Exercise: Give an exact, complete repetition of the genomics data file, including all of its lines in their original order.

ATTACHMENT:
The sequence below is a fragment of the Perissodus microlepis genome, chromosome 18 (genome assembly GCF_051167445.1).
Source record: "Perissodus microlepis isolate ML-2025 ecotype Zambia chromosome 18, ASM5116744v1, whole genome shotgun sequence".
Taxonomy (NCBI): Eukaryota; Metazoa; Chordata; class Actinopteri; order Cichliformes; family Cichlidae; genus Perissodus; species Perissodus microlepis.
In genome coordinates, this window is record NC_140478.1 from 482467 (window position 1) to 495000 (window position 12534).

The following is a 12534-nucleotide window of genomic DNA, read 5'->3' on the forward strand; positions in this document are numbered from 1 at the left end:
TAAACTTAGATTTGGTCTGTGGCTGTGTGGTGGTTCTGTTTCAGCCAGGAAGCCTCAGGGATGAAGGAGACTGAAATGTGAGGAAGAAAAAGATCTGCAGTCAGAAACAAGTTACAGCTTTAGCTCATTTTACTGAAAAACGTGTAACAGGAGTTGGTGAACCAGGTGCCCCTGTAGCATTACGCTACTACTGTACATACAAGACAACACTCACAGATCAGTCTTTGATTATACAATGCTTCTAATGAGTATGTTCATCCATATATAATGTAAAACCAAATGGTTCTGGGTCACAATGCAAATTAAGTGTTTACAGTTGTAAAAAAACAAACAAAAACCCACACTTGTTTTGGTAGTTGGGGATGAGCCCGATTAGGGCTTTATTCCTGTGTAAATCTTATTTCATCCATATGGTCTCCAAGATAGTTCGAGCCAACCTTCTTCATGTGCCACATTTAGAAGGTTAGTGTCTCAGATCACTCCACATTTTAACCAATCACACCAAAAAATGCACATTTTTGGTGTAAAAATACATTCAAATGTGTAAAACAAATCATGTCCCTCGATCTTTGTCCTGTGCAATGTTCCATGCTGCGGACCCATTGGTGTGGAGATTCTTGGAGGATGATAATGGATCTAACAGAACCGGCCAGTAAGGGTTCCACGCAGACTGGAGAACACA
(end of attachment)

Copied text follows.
The sequence below is a fragment of the Perissodus microlepis genome, chromosome 18 (genome assembly GCF_051167445.1).
Source record: "Perissodus microlepis isolate ML-2025 ecotype Zambia chromosome 18, ASM5116744v1, whole genome shotgun sequence".
Taxonomy (NCBI): Eukaryota; Metazoa; Chordata; class Actinopteri; order Cichliformes; family Cichlidae; genus Perissodus; species Perissodus microlepis.
In genome coordinates, this window is record NC_140478.1 from 482467 (window position 1) to 495000 (window position 12534).

The following is a 12534-nucleotide window of genomic DNA, read 5'->3' on the forward strand; positions in this document are numbered from 1 at the left end:
TAAACTTAGATTTGGTCTGTGGCTGTGTGGTGGTTCTGTTTCAGCCAGGAAGCCTCAGGGATGAAGGAGACTGAAATGTGAGGAAGAAAAAGATCTGCAGTCAGAAACAAGTTACAGCTTTAGCTCATTTTACTGAAAAACGTGTAACAGGAGTTGGTGAACCAGGTGCCCCTGTAGCATTACGCTACTACTGTACATACAAGACAACACTCACAGATCAGTCTTTGATTATACAATGCTTCTAATGAGTATGTTCATCCATATATAATGTAAAACCAAATGGTTCTGGGTCACAATGCAAATTAAGTGTTTACAGTTGTAAAAAAACAAACAAAAACCCACACTTGTTTTGGTAGTTGGGGATGAGCCCGATTAGGGCTTTATTCCTGTGTAAATCTTATTTCATCCATATGGTCTCCAAGATAGTTCGAGCCAACCTTCTTCATGTGCCACATTTAGAAGGTTAGTGTCTCAGATCACTCCACATTTTAACCAATCACACCAAAAAATGCACATTTTTGGTGTAAAAATACATTCAAATGTGTAAAACAAATCATGTCCCTCGATCTTTGTCCTGTGCAATGTTCCATGCTGCGGACCCATTGGTGTGGAGATTCTTGGAGGATGATAATGGATCTAACAGAACCGGCCAGTAAGGGTTCCACGCAGACTGGAGAACACA